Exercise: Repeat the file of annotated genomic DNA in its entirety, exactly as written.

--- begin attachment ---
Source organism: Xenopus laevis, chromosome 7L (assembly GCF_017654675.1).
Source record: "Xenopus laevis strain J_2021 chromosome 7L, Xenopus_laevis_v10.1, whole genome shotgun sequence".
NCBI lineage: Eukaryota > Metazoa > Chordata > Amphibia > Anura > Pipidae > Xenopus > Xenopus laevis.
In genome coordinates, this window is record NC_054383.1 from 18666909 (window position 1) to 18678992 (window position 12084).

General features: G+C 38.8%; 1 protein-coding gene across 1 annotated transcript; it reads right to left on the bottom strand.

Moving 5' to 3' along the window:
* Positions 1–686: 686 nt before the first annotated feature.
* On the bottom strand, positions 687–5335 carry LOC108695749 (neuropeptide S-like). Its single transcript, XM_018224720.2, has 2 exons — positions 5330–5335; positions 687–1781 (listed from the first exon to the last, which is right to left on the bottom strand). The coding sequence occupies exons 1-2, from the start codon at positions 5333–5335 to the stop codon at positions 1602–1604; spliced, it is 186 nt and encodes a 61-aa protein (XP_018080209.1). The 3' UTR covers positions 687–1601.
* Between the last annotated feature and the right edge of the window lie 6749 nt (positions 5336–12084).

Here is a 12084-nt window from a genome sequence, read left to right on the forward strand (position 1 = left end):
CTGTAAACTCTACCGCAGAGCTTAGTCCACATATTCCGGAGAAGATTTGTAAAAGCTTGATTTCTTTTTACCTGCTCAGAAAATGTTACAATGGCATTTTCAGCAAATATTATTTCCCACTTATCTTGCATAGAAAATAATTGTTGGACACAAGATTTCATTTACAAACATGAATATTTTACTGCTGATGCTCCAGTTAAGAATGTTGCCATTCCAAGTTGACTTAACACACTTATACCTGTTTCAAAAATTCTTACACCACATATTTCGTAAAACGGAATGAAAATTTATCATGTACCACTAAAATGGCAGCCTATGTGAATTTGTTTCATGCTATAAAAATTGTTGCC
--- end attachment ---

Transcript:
Source organism: Xenopus laevis, chromosome 7L (assembly GCF_017654675.1).
Source record: "Xenopus laevis strain J_2021 chromosome 7L, Xenopus_laevis_v10.1, whole genome shotgun sequence".
NCBI lineage: Eukaryota > Metazoa > Chordata > Amphibia > Anura > Pipidae > Xenopus > Xenopus laevis.
In genome coordinates, this window is record NC_054383.1 from 18666909 (window position 1) to 18678992 (window position 12084).

General features: G+C 38.8%; 1 protein-coding gene across 1 annotated transcript; it reads right to left on the bottom strand.

Moving 5' to 3' along the window:
* Positions 1–686: 686 nt before the first annotated feature.
* On the bottom strand, positions 687–5335 carry LOC108695749 (neuropeptide S-like). Its single transcript, XM_018224720.2, has 2 exons — positions 5330–5335; positions 687–1781 (listed from the first exon to the last, which is right to left on the bottom strand). The coding sequence occupies exons 1-2, from the start codon at positions 5333–5335 to the stop codon at positions 1602–1604; spliced, it is 186 nt and encodes a 61-aa protein (XP_018080209.1). The 3' UTR covers positions 687–1601.
* Between the last annotated feature and the right edge of the window lie 6749 nt (positions 5336–12084).

Here is a 12084-nt window from a genome sequence, read left to right on the forward strand (position 1 = left end):
CTGTAAACTCTACCGCAGAGCTTAGTCCACATATTCCGGAGAAGATTTGTAAAAGCTTGATTTCTTTTTACCTGCTCAGAAAATGTTACAATGGCATTTTCAGCAAATATTATTTCCCACTTATCTTGCATAGAAAATAATTGTTGGACACAAGATTTCATTTACAAACATGAATATTTTACTGCTGATGCTCCAGTTAAGAATGTTGCCATTCCAAGTTGACTTAACACACTTATACCTGTTTCAAAAATTCTTACACCACATATTTCGTAAAACGGAATGAAAATTTATCATGTACCACTAAAATGGCAGCCTATGTGAATTTGTTTCATGCTATAAAAATTGTTGCC